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Despite of being aware of the duplicates of this question, I am posting it just to have my approach verified.

Let $f:X \to X$ be an isometry on $X$. By definition, when $f(a)=f(b)$, then $ d_X(f(a),f(b))=0=d(a,b) \implies a=b$, i.e. it is injective.

The set $X$ is compact, hence it is closed and bounded. Suppose, $X-f(X)=Y \neq \emptyset$. Taking $p\in Y$, we take the minimum distance from $f(X)$ to be $\delta$.

We now take an open cover of $X$, in such a manner, that in each $G_{X_i}$, $\displaystyle\sup\{d_X(s,t): s, t \in G_{X_i}\}=\delta$. Now, let $\displaystyle\sup\{d_X(s,t): s, t \in X\}=\lambda$. We need at most $\lceil \frac{\lambda}{\delta} \rceil $ open sets. Again, by isometry, we get corresponding $\sup{d_X(f(s),f(t))}=\delta$. But, by Pigeon Hole Principle, we see that if not surjective, then the function fails to be injective due to overlapping.

I know that this "proof" is very vague and inappropriate, but I need some direction.

Another doubt: How do I prove that $f(X)$ is compact?

Attempt: $X \subset G_1\cup G_2 \cup...\cup G_n \implies f(X) \subset f(G_1) \cup ...\cup f(G_n)$. For an arbitrary $g\in G_k$, $d_X(z,g)<\beta \implies z\in G_k$ for some $\beta >0$. Now, $f(g) \in f(G_k)$ and $d_X(f(z),f(g))<\beta \implies f(z) \in f(G_k)$. We repeat this for every possible open cover.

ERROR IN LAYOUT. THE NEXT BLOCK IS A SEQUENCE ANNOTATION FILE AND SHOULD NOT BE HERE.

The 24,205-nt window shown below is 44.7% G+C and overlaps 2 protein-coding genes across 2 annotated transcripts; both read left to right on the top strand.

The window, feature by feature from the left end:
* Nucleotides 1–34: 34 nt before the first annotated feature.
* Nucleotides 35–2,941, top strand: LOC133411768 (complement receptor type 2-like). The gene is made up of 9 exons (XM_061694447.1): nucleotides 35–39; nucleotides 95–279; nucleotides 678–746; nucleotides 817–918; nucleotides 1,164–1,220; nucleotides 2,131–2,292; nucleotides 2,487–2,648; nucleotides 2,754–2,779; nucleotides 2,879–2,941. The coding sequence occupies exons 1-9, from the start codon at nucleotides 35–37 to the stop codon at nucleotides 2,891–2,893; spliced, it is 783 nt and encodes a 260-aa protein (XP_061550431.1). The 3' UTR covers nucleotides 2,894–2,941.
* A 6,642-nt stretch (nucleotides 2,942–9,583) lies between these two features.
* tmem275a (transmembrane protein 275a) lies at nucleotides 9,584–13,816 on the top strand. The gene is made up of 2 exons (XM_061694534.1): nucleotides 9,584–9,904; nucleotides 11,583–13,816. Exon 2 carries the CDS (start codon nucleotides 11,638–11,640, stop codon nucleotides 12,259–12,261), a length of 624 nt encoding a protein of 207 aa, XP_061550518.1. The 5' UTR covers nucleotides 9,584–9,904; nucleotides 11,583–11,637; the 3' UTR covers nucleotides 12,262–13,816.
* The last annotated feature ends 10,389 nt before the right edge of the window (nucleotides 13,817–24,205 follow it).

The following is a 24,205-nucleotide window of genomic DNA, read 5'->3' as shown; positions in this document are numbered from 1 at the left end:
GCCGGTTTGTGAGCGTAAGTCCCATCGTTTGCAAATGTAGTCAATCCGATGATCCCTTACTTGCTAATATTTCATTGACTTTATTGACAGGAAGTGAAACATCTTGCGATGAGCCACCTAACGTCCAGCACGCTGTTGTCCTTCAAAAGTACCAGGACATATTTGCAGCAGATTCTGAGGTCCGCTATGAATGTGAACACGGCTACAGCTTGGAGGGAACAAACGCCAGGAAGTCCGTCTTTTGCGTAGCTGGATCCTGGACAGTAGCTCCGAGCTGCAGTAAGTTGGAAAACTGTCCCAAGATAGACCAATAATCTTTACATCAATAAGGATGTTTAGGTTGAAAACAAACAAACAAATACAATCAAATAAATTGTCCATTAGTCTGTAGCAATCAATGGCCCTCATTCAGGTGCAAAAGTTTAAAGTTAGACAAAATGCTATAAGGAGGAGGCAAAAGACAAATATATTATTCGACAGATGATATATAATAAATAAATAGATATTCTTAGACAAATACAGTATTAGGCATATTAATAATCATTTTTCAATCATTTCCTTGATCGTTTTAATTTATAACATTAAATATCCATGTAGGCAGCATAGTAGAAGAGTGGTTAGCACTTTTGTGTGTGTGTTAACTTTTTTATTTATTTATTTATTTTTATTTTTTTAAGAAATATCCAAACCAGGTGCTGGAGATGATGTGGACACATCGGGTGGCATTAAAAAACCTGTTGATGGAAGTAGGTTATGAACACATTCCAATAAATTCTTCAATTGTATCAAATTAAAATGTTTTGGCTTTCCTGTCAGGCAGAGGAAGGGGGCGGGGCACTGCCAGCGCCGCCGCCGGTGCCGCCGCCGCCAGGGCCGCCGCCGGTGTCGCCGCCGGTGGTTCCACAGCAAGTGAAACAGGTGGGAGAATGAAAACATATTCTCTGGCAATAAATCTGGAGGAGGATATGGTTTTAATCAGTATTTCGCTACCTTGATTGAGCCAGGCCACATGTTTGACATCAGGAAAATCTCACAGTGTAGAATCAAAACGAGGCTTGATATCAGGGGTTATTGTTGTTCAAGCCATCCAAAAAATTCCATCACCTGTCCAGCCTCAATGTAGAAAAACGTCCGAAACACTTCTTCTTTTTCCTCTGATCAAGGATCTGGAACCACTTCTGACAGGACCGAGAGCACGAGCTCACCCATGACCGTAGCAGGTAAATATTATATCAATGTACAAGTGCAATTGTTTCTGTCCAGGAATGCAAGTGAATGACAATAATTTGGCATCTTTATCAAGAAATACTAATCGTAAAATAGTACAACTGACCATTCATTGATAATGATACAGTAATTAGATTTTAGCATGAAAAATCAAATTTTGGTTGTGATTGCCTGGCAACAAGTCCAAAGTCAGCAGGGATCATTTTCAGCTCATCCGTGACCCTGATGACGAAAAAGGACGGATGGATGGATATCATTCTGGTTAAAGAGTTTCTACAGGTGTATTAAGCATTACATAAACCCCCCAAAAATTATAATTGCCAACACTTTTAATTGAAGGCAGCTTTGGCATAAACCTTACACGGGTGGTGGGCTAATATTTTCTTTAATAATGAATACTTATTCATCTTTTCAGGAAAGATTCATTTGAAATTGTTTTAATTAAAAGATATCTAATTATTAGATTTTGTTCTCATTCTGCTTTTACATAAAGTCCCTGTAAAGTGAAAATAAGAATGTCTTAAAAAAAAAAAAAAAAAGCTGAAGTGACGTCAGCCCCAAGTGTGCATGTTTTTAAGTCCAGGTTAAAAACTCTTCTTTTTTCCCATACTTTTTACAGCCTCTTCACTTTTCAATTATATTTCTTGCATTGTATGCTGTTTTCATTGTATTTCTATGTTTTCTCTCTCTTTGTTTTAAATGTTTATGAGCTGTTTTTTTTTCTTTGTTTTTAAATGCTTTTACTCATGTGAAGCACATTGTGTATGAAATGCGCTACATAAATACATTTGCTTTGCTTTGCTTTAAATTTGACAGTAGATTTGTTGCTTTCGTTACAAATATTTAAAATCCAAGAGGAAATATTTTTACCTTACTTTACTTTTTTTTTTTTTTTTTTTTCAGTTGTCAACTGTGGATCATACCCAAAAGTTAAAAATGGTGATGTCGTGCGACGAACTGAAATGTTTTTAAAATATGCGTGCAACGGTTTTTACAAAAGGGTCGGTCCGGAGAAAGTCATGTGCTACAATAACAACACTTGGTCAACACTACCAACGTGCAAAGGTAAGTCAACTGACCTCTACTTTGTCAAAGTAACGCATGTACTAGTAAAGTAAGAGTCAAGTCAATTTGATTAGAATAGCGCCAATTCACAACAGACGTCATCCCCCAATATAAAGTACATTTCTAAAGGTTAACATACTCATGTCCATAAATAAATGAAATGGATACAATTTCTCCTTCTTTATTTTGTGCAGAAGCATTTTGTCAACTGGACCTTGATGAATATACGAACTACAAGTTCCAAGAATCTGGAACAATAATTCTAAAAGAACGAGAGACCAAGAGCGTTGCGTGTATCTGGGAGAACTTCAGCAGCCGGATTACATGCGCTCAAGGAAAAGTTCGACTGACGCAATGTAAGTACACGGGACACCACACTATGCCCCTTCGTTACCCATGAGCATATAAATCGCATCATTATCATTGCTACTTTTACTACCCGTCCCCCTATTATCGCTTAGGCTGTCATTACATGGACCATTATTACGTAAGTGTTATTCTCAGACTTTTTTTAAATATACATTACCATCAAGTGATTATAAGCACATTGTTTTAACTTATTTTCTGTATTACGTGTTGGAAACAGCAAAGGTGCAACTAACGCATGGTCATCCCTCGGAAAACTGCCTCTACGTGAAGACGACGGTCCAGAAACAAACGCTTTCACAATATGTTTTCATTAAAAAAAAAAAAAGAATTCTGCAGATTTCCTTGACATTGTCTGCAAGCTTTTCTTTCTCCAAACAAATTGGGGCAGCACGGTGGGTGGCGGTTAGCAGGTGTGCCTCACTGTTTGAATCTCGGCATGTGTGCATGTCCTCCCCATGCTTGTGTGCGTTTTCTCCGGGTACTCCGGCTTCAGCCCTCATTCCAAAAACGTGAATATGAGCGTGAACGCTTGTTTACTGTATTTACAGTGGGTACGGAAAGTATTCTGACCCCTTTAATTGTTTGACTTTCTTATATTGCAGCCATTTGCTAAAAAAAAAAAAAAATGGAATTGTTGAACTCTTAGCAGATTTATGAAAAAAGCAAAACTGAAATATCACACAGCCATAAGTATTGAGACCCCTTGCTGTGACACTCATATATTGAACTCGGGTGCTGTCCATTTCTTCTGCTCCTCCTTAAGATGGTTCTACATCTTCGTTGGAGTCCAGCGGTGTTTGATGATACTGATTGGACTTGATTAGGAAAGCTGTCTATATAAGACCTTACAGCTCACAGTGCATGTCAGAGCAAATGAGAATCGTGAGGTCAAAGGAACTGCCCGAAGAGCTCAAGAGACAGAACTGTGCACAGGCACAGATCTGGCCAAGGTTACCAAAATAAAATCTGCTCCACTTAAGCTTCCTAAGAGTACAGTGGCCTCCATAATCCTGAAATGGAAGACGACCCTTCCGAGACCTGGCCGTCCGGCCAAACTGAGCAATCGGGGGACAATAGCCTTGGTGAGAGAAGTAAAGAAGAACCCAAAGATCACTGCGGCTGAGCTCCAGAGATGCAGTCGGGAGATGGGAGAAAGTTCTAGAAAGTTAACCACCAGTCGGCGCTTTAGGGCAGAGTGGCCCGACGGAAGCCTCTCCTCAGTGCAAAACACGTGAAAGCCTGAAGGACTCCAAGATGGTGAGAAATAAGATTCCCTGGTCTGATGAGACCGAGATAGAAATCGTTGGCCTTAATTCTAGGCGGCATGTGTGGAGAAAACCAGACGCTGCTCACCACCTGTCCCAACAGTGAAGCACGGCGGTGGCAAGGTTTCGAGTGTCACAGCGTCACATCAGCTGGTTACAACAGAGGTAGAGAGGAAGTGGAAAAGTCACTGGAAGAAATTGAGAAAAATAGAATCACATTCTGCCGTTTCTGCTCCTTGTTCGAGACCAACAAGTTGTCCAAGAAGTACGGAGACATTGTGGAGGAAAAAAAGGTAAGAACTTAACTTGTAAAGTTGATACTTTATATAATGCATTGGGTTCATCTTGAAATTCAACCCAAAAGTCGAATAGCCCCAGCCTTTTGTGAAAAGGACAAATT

Does this work?

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  • $\begingroup$ The image of a compact set under a continuous function is always again compact. And $f$, being an isometry, is in particular continuous (pre-image of open sets are open). $\endgroup$ – Berni Waterman Mar 14 at 22:06
  • $\begingroup$ I can sense some sort of continuity, but can't prove it. Does my proof work at all (compactness). ? $\endgroup$ – Subhasis Biswas Mar 14 at 22:09
  • $\begingroup$ In order to show that $f(X)$ is compact, you would want to start with an arbitrary open cover of $f(X)$ and not of $X$, as you seem to do in your sketch. $\endgroup$ – Berni Waterman Mar 14 at 22:10
  • $\begingroup$ Let me try to prove the continuity here in the comments, do check it. $\endgroup$ – Subhasis Biswas Mar 14 at 22:12
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    $\begingroup$ It is an essential part of the intuition behind the proof (also because all the compact sets that we can visualize are bounded in some sense), but it is not actually needed in the formal proof. $\endgroup$ – Berni Waterman Mar 15 at 8:29

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